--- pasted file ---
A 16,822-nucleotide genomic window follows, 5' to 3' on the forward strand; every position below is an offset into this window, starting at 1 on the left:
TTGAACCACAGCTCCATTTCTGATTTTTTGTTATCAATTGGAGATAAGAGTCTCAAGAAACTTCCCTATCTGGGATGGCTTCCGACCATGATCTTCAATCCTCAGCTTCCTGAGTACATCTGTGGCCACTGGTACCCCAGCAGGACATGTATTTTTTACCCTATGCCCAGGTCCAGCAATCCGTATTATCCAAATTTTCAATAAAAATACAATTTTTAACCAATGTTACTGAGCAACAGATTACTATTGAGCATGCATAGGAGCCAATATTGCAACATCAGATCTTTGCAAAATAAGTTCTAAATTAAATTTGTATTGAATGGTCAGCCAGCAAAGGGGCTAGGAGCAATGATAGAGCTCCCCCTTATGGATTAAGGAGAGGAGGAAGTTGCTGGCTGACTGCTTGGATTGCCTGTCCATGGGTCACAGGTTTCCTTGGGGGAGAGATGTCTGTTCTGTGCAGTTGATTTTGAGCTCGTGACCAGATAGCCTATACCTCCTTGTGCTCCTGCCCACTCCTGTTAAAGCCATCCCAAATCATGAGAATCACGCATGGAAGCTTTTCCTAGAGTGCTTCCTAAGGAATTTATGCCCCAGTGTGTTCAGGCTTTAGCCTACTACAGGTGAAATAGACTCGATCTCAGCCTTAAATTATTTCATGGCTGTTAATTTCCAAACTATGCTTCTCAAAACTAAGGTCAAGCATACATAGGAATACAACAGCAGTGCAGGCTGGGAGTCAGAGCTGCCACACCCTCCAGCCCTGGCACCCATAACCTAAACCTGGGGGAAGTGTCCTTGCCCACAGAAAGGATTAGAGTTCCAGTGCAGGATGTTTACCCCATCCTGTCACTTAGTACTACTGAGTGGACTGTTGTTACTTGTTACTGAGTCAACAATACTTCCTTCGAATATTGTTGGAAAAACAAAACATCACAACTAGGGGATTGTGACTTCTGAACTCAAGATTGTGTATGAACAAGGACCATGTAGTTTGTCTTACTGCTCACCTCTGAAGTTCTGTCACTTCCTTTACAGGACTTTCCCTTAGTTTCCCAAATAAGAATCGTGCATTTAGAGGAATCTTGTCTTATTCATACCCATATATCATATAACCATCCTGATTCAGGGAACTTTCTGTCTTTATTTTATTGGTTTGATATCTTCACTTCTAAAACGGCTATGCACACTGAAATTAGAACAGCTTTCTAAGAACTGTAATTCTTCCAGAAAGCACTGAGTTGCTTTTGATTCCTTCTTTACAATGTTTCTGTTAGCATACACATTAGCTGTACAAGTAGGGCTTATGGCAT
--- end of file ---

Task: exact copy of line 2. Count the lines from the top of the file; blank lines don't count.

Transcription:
TTGAACCACAGCTCCATTTCTGATTTTTTGTTATCAATTGGAGATAAGAGTCTCAAGAAACTTCCCTATCTGGGATGGCTTCCGACCATGATCTTCAATCCTCAGCTTCCTGAGTACATCTGTGGCCACTGGTACCCCAGCAGGACATGTATTTTTTACCCTATGCCCAGGTCCAGCAATCCGTATTATCCAAATTTTCAATAAAAATACAATTTTTAACCAATGTTACTGAGCAACAGATTACTATTGAGCATGCATAGGAGCCAATATTGCAACATCAGATCTTTGCAAAATAAGTTCTAAATTAAATTTGTATTGAATGGTCAGCCAGCAAAGGGGCTAGGAGCAATGATAGAGCTCCCCCTTATGGATTAAGGAGAGGAGGAAGTTGCTGGCTGACTGCTTGGATTGCCTGTCCATGGGTCACAGGTTTCCTTGGGGGAGAGATGTCTGTTCTGTGCAGTTGATTTTGAGCTCGTGACCAGATAGCCTATACCTCCTTGTGCTCCTGCCCACTCCTGTTAAAGCCATCCCAAATCATGAGAATCACGCATGGAAGCTTTTCCTAGAGTGCTTCCTAAGGAATTTATGCCCCAGTGTGTTCAGGCTTTAGCCTACTACAGGTGAAATAGACTCGATCTCAGCCTTAAATTATTTCATGGCTGTTAATTTCCAAACTATGCTTCTCAAAACTAAGGTCAAGCATACATAGGAATACAACAGCAGTGCAGGCTGGGAGTCAGAGCTGCCACACCCTCCAGCCCTGGCACCCATAACCTAAACCTGGGGGAAGTGTCCTTGCCCACAGAAAGGATTAGAGTTCCAGTGCAGGATGTTTACCCCATCCTGTCACTTAGTACTACTGAGTGGACTGTTGTTACTTGTTACTGAGTCAACAATACTTCCTTCGAATATTGTTGGAAAAACAAAACATCACAACTAGGGGATTGTGACTTCTGAACTCAAGATTGTGTATGAACAAGGACCATGTAGTTTGTCTTACTGCTCACCTCTGAAGTTCTGTCACTTCCTTTACAGGACTTTCCCTTAGTTTCCCAAATAAGAATCGTGCATTTAGAGGAATCTTGTCTTATTCATACCCATATATCATATAACCATCCTGATTCAGGGAACTTTCTGTCTTTATTTTATTGGTTTGATATCTTCACTTCTAAAACGGCTATGCACACTGAAATTAGAACAGCTTTCTAAGAACTGTAATTCTTCCAGAAAGCACTGAGTTGCTTTTGATTCCTTCTTTACAATGTTTCTGTTAGCATACACATTAGCTGTACAAGTAGGGCTTATGGCAT